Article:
Rabies Prevention

What is rabies?

Rabies is a deadly disease caused by a virus that attacks the nervous system. In Maryland, rabies is found most

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often in raccoons, skunks, foxes, bats, and groundhogs. Other mammals, including dogs, cats, and farm animals, can also get rabies. Rabies is almost always fatal once symptoms appear, but is completely preventable.

Warning! If you think you have been bitten or exposed to an animal that you suspect might have rabies (wild or domestic), don’t wait! Wash the wound with soap and water, and then go to the nearest hospital emergency room or medical professional as soon as possible. An animal can seem normal and still carry the rabies virus. Following exposure, the only way to avoid rabies’ deadly symptoms is to get medical attention right away.

How is the Howard County Health Department protecting you from rabies?

The Bureau of Environmental Health is the group responsible for protecting Howard County citizens and their pets from rabies. Each year over 600 incidents are reported in Howard County, and 5 to 10 animals test positive for the rabies virus.
A sanitarian or community health nurse, people who are knowledgeable about the effects of the rabies virus, are on-call 24 hours a day to evaluate all reported incidents. If a resident’s pet is involved in the incident, the pet is typically quarantined so that it can be monitored for signs of rabies. Quarantines also prevent further exposure of other people or animals to the rabies virus.

The Howard County Health Department also sponsor’s rabies vaccine clinics at the Animal Control facility. For more information about the clinic, click here.

What does it mean to quarantine an animal?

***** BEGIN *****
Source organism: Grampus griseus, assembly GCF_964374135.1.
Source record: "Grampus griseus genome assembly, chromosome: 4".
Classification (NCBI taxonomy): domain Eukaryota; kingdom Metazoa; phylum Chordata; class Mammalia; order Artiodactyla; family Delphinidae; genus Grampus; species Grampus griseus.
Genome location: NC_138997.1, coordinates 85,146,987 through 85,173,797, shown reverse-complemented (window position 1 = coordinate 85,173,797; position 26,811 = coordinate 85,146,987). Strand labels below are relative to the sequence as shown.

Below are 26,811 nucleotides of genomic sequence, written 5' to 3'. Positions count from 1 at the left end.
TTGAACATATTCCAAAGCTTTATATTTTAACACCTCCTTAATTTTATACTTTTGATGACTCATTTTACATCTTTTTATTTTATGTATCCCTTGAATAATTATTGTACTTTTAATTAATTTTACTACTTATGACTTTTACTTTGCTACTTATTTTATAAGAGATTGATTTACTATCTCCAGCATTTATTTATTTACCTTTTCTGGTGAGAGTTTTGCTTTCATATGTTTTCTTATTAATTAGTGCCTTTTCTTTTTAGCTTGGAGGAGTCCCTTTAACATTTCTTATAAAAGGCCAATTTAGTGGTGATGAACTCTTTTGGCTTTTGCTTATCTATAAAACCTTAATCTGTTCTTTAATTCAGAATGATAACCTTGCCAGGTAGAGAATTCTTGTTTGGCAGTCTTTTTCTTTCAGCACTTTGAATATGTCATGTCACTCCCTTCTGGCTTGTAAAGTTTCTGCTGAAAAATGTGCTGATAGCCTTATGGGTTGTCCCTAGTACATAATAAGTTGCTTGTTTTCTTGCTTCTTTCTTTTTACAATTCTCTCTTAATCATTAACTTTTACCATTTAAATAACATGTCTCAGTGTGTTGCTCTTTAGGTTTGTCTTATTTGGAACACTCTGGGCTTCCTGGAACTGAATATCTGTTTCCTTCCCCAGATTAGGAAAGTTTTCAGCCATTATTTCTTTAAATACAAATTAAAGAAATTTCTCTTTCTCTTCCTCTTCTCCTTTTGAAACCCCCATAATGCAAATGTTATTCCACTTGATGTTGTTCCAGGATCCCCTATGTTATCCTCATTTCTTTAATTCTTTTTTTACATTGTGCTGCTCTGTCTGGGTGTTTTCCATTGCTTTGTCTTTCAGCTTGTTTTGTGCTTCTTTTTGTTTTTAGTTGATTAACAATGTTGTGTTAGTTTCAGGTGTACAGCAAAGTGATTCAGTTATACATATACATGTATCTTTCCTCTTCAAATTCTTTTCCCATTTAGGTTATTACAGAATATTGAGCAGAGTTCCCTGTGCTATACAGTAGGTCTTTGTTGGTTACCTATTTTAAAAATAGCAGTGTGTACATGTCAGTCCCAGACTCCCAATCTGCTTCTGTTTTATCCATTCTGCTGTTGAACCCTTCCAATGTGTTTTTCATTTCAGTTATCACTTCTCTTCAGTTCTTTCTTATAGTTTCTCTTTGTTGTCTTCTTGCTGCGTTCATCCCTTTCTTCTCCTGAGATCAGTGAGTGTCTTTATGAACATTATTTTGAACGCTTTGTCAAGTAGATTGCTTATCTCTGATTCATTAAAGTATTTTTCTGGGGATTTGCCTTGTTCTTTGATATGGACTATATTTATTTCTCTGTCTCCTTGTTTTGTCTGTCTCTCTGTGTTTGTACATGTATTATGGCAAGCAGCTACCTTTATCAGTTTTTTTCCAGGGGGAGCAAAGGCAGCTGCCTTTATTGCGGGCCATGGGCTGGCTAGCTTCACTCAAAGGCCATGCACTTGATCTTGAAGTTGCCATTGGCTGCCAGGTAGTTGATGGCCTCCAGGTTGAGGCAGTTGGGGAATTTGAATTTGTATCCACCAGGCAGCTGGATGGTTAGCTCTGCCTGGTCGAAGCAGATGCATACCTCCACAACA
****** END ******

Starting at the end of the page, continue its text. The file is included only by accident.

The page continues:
Whenever an animal causes an injury that results in a break in the skin it must be properly quarantined. Placing pets under quarantine allows the Health Department to determine if you or your pet has been exposed to rabies.

While an animal is under quarantine it must be properly confined by keeping it inside your home or other enclosure. Care should also be taken to minimize contact with other people or animals. If your pet shows any significant changes in behavior or becomes sick while under the quarantine, the Health Department should be notified immediately.

In the past, the State of Maryland required that any animal suspected of having the rabies virus be euthanized and tested for rabies. While the Health Department may still require euthanasia, we only seek this option in extreme circumstances where the health of you, your family or pets may be at immediate risk. Quarantines are the only alternative to euthanasia, and are just as effective in determining whether you or your family may be at risk for rabies.
What can you do to protect you and your pets from rabies?
The best prevention is to have your pet vaccinated. An animal that has been properly vaccinated is nearly 100% protected should it encounter another animal with rabies. Although most cases of rabies in the United States occur in wild animals, you should have your pets vaccinated on a regular basis to ensure they are protected in case they are involved in an incident. Vaccines work best if they are given before an incident!
Animal owners should also take care to maintain control of their pets to minimize contact with wild animals that may have rabies. Letting your pets run free, even if they are well trained, increases the risk they may encounter a rabid animal.
A special note about bats:
Most of the recent human cases of rabies in the United States occurred after the victim had an encounter with a bat. Many times people didn’t even know they were bitten. If you find a bat and are unsure if you have been exposed contact our office, or the Animal Control Division (410-313-2780) for more guidance.

For more information about the rabies virus, visit these websites:

Department of Health and Mental Hygiene - Center for Veterinary Public Health
Or contact the Community Hygiene Program

at 410-313-1773.

You can also download the following brochures and flyers about rabies: